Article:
13. The method according to one or more of the claims 1 to 12, characterized in that the content of the self-cross-linking binder in the B-stage capable binder system is at least 2% by weight, preferably at least 5% by weight, wherein the values refer to the B-stage capable binder system (B-stage binder and self-cross-linking binder), without taking into account the residual humidity, i.e. after drying and complete cross-linking of the binder.

14. The method according to one or more of the claims 1 to 13, characterized in that the drying in measure (v) takes place at temperatures between 90° C. and 200° C. max., the residual humidity of the B-stage binder is at least 1%, preferably between 1% and 5%, and the additional, self-cross-linking binder completely hardens.

15. The method according to one or more of the claims 1 to 14, characterized in that, on the top side of the circumferential Fourdrinier wire on which the formation of the wet-laid non-woven fabric occurs, further planar reinforcement is additionally applied, which reinforcement remains in the non-woven fabric.

16. The method according to one or more of the claims 1 to 14, characterized in that during the formation of the wet-laid non-woven fabric, reinforcement filaments and/or yarns are applied and said reinforcement filaments and/or yarns are incorporated centrally or on the top side and/or underside of the wet-laid non-woven fabric formed and remain in the non-woven fabric.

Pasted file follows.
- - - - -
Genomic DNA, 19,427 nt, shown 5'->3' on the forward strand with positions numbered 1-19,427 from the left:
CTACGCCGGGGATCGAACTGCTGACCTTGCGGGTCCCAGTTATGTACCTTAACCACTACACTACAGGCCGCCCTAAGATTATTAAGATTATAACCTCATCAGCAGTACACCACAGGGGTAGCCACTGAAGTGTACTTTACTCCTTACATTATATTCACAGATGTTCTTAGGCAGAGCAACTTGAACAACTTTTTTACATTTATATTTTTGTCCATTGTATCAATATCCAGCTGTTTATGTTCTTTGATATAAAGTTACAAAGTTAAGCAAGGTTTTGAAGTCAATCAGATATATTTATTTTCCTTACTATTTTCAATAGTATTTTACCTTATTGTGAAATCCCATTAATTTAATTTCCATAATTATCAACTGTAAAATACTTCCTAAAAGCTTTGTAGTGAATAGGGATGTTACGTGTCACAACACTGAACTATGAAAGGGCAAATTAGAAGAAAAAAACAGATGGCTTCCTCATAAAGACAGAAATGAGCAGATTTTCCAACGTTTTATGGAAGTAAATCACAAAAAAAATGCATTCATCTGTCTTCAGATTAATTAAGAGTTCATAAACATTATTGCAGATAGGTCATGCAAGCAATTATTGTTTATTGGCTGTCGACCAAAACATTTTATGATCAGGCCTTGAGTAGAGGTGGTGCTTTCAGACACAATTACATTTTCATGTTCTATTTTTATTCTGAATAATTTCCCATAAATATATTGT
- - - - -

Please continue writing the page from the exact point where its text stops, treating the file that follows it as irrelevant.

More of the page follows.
17. A wet-laid non-woven fabric with a weight per unit area of between 20 and 500 g/m2, preferably between 50 and 300 g/m2, comprising:

(i) discontinuous fibers,
(ii) at most 20% by weight, preferably 15% by weight, of a B-stage capable binder system, wherein the value refers to the total weight of the non-woven fabric after complete drying,
(iii) the B-stage capable binder system comprises at least one B-stage capable binder and one further self-cross-linking binder,
(iv) the content of the self-cross-linking binder in the B-stage capable binder system is at most 20% by weight, preferably at most 15% by weight and in particular at most 10% by weight, wherein the values refer to the B-stage capable binder system (B-stage binder and self-cross-linking binder), without taking into account the residual humidity, i.e. after drying and complete cross-linking of the binder,
(v) the content of the self-cross-linking binder in the B-stage capable binder system is at least 2% by weight, preferably at least 5% by weight, wherein the values refer to the B-stage capable binder system (B-stage binder and self-cross-linking binder), without taking into account the residual humidity, i.e. after drying and complete cross-linking of the binder,
(vi) the residual humidity of the B-stage capable binder is at least 1%, preferably between 1% and 5%,
(vii) the additional, self-cross-linking binder is completely hardened.

18. Use of the non-woven fabric according to claim 17 for producing composite materials, in particular multi-layer composite materials.

Patent History

Publication number: 20130260627
Type: Application
Filed: Mar 29, 2013
Publication Date: Oct 3, 2013
Applicant: JOHNS MANVILLE (Denver, CO)
Inventors: Klaus Friedrich Gleich (Highlands Ranch, CO), Michael Ketzer (Collenberg), Bernd Christensen (Englewood, CO), Volker Krallmann (Werbach)
Application Number: 13/853,191